It has been a little over a year since the passage of the Cyber Incident Reporting for Critical Infrastructure Act (CIRCIA). Enactment of CIRCIA marks an important milestone in improving America’s cybersecurity by, among other things, requiring the Cybersecurity and Infrastructure Security Agency (CISA) to develop and implement regulations requiring covered entities to report to CISA covered cyber incidents and ransom payments. These reports will allow CISA to rapidly deploy resources and render assistance to victims suffering attacks, analyze incoming reporting across sectors to spot trends, and quickly share that information with network defenders to warn other potential victims.
What does this mean to you? Well, it requires a different set of reporting criteria that mandates that ALL cyberattacks be reported within 72 hours of discovery. All ransomware payments made to threat actors must be reported within 24 hours of making the payment. How is this different from current HIPAA law? The current HIPAA breach notification rule mandates that covered entities must self-report only if there has been a proven breach of unsecured Patient Health Information (PHI). If an investigation determines that there is a low probability (LOCOPRO) that PHI has been compromised), the covered entity may not be required to self-report. This becomes mandatory only if an investigation determines that PHI was likely to have been compromised and the effected entity has up to 60 days to self-report. Under CIRCIA, there is no time to figure out if PHI has or has not been compromised, you will need to report any cyberattack and circle back to meet the HIPAA requirements.
Obviously, in any cyberattack scenario, your practice will work closely with your Managed Service Provider (MSP) to ascertain the reason for the attack, how to mitigate it and how to minimize any further damage to the business. In fact, it is incumbent on your MSP to institute safeguards and protocols to prevent a cyberattack from occurring in the first place. The diligence of your MSP to keep your IT infrastructure sometimes can only go so far and with the threat actors becoming more sophisticated, it may require them to step up their cybersecurity specialization or work with cybersecurity specialists to decrease the vulnerability of your organization.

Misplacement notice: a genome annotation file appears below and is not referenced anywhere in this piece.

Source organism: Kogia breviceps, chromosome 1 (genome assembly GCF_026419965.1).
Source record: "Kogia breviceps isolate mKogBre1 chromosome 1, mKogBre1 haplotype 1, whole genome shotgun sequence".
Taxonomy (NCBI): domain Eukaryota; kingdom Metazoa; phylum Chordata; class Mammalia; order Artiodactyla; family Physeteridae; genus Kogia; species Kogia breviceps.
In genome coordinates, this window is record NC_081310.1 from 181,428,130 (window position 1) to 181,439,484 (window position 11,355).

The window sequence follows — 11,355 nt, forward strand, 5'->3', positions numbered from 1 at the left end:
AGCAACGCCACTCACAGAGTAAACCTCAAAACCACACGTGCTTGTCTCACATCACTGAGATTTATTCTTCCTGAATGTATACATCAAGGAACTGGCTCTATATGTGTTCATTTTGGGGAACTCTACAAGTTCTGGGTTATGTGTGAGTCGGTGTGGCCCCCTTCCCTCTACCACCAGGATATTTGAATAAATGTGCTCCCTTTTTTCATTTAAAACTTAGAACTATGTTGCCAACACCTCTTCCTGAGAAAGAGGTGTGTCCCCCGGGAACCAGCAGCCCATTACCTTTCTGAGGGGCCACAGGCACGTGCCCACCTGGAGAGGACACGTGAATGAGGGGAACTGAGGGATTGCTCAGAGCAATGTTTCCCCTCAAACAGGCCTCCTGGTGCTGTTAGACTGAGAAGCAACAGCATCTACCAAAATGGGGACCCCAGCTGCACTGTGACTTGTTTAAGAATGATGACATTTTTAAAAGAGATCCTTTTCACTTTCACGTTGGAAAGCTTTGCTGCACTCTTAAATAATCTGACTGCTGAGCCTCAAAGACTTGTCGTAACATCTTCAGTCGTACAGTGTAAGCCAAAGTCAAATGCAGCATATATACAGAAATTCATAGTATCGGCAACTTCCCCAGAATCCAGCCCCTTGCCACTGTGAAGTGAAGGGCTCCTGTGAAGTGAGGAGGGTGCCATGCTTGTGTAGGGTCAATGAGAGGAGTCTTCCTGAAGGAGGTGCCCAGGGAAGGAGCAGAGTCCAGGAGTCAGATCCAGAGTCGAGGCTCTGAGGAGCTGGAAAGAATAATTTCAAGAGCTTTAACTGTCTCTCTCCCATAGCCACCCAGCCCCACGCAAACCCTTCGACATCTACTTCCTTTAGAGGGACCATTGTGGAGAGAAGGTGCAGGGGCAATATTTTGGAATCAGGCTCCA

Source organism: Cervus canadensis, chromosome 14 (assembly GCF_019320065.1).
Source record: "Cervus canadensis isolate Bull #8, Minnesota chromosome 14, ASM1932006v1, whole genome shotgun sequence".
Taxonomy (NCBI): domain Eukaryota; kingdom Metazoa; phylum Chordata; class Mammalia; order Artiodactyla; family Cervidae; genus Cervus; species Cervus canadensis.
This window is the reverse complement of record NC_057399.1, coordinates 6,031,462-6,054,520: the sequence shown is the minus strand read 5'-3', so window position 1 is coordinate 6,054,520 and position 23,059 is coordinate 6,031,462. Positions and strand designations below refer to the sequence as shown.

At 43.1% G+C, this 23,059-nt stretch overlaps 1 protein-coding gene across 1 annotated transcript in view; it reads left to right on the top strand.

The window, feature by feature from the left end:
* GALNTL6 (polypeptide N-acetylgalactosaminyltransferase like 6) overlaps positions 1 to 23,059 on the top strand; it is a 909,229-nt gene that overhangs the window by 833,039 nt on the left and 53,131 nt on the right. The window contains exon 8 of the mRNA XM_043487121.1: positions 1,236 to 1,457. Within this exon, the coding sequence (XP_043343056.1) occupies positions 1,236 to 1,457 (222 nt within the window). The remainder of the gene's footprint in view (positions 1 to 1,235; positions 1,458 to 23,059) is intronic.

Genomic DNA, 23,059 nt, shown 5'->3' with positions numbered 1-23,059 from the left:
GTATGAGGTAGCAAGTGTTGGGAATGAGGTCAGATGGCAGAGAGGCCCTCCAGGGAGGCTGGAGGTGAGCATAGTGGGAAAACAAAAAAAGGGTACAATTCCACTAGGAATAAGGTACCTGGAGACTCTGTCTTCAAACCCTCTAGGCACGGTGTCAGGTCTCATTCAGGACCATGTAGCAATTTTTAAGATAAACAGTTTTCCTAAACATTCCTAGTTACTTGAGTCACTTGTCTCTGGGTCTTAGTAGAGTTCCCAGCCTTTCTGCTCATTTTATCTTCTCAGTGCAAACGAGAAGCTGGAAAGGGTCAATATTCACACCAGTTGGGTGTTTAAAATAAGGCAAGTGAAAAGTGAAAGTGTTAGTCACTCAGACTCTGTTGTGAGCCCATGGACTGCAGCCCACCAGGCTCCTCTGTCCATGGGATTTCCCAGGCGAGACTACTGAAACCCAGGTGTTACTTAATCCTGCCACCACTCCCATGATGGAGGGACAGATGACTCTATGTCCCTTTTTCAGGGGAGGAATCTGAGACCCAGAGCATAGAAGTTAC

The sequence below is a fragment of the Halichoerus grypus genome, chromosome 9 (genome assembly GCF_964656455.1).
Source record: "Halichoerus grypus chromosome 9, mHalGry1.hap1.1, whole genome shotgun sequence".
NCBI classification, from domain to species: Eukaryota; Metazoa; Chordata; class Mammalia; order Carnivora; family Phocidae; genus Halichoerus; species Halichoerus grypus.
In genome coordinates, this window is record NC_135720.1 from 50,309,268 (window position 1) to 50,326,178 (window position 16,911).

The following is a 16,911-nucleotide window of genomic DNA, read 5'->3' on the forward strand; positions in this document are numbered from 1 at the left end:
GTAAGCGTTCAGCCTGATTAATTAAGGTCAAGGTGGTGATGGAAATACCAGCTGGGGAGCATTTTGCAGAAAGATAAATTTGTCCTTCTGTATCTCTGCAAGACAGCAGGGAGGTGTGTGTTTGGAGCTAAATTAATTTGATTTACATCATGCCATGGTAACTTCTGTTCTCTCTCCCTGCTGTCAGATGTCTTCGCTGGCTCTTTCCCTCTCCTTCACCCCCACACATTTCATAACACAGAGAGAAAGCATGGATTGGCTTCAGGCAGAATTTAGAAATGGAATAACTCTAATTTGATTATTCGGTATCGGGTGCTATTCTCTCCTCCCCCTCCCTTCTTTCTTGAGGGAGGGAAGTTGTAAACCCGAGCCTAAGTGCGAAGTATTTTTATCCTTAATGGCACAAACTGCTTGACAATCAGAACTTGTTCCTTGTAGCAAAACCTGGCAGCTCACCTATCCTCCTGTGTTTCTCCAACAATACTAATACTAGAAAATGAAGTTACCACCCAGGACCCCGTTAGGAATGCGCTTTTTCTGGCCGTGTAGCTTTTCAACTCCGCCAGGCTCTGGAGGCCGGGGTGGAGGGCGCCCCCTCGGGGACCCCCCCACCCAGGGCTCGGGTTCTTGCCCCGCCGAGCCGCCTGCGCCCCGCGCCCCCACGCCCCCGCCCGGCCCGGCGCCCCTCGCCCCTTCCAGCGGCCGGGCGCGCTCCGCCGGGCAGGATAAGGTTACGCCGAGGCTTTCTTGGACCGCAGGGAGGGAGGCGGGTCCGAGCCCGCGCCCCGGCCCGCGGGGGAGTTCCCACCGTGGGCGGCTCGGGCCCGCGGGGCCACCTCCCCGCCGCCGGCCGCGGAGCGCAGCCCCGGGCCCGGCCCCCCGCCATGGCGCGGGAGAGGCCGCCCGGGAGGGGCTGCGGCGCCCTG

HCN has partnered with a cybersecurity specialty group called Black Talon Security to assist our clients with a set of tools and services that might not be part of your MSP’s arsenal. We asked Gary Salman, Black Talon’s CEO, to put together some common misconceptions about cybersecurity. Here is what he came up with:
- my firewall and anti-virus software will protect me.
- my backups will prevent me from having to pay a ransom/extortion demand.
- I am in the Cloud, so I have nothing to worry about.
- my IT company has me protected, so I have nothing to fear.
- hackers won’t find me, there are too many “big fish” out there.
- even if I get hit, I will be able to get back up and running quickly.
- the FBI has tools to decrypt my data.
- I don’t have any data that hackers care about.
- I have insurance, so I am covered.
- I am just a physician practice, not a hospital, so security does not matter to me.
Along with Gary’s common misperceptions, he has provided ten best practices for cybersecurity.
- Turn on multifactor authentication.
Enable multifactor authentication (MFA) or two-factor authentication (2FA) for any application or website that supports it. MFA sends a unique code to your phone or activates a separate authentication app to validate your login.
- Create strong passwords.
Use strong passwords everywhere. Create strong passwords by combining a minimum of 12 characters, numbers, and special characters like @, $, #, !, and &.
- Don’t reuse passwords.
Never use the same password across multiple websites or applications. Every website and/or application should have a unique password.
- Use a password manager.
Utilize password management tools like LastPass or Dashlane to manage and create strong/unique passwords. These applications can automatically generate unique, strong passwords.
- Approach remote access tools with caution.
Using remote access tools can present a tremendous risk to your organization. Make sure you use the paid business versions of these technologies as well as MFA and strong passwords.
- Train your team.
Train your entire office on how to recognize threats such as phishing, spear phishing, social engineering, business email compromise (banking wire fraud), and proper use of removable devices. Test them using a phishing simulator.
- Learn the difference between information technology and cybersecurity.
Understand the difference between your IT company and a dedicated cybersecurity company. Know when you might need the help of a specialist.
- Evaluate your vulnerabilities.
Use a dedicated cybersecurity firm to evaluate your firewall(s) and perform real-time vulnerability management. This evaluation can uncover exploitable devices on your network that may expose you to a breach or ransomware attack.
- Put your security to the test.
Have a cybersecurity specialist perform an annual penetration test to identify risks and how you can be breached. Cybersecurity specialists can also perform a security risk assessment to evaluate how and where you may be attacked.
- Install prevention software.
A cybersecurity specialist can deploy extended detection and response (EDR) software on all computers. EDR software uses artificial intelligence to help detect and mitigate threats.